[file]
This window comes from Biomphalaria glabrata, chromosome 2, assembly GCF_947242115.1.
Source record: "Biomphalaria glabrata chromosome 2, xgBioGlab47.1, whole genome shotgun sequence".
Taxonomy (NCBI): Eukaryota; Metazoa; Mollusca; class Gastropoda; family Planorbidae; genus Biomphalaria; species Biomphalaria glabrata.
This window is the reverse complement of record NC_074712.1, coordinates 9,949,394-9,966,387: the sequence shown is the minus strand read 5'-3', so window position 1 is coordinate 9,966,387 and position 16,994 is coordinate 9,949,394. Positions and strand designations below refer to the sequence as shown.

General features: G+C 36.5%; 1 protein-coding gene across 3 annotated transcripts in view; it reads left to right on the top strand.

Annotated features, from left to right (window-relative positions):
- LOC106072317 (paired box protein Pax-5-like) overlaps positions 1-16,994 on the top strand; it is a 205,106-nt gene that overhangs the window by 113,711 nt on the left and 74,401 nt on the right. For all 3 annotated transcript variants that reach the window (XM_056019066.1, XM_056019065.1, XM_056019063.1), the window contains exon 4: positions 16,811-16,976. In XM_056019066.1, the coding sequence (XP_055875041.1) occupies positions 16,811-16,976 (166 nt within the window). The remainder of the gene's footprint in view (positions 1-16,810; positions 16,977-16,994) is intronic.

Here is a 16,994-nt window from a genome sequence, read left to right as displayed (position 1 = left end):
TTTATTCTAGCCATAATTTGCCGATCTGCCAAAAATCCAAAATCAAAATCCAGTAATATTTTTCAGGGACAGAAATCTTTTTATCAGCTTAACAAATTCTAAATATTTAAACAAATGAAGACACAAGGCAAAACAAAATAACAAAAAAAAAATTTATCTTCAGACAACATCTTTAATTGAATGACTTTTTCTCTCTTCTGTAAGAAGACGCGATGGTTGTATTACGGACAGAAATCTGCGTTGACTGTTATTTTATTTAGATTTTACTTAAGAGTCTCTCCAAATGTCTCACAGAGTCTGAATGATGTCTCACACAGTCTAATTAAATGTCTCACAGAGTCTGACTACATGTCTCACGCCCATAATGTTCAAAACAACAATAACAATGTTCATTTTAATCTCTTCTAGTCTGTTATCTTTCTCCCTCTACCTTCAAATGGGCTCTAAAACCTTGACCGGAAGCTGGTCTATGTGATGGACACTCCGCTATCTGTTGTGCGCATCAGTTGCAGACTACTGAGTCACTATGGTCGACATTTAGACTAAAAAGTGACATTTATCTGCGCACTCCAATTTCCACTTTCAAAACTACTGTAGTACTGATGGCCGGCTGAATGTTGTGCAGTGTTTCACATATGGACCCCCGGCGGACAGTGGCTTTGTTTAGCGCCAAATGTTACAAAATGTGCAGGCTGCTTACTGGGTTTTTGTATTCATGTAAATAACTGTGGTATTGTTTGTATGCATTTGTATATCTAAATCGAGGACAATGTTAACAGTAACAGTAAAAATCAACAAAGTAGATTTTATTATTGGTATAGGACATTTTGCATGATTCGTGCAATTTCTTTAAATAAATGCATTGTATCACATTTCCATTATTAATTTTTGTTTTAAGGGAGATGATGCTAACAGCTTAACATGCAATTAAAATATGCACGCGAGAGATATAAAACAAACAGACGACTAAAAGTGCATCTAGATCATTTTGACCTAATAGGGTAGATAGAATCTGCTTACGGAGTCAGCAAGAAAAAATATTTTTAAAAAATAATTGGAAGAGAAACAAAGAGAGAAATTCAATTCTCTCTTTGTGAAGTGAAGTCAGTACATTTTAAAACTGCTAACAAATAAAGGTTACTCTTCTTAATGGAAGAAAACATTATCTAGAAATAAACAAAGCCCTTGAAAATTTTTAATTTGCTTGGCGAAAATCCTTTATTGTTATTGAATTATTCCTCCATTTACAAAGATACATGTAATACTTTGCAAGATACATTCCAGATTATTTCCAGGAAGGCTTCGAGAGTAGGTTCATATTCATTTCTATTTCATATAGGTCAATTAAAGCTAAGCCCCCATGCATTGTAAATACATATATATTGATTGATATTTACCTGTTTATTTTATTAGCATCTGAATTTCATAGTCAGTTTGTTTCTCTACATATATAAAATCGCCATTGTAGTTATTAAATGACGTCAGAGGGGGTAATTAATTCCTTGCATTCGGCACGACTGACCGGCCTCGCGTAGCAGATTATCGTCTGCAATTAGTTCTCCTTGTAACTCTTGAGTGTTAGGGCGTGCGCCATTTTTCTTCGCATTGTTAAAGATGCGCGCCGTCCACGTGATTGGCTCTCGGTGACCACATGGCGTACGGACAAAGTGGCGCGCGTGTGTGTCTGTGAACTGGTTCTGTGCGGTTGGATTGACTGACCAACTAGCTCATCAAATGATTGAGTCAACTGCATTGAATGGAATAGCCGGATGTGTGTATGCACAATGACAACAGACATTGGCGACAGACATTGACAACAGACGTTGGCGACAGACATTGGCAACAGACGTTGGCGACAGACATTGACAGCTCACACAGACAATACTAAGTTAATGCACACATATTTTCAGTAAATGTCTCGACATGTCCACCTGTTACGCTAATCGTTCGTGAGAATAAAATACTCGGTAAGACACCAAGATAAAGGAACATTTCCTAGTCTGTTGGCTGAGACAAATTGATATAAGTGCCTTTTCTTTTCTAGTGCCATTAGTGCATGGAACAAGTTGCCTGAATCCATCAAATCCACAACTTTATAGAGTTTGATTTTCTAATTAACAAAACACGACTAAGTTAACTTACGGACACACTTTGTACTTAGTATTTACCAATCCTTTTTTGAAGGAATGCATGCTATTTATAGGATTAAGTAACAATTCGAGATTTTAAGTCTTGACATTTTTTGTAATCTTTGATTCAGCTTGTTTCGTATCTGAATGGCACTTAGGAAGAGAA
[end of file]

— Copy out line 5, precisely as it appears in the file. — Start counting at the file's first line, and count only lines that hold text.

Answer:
General features: G+C 36.5%; 1 protein-coding gene across 3 annotated transcripts in view; it reads left to right on the top strand.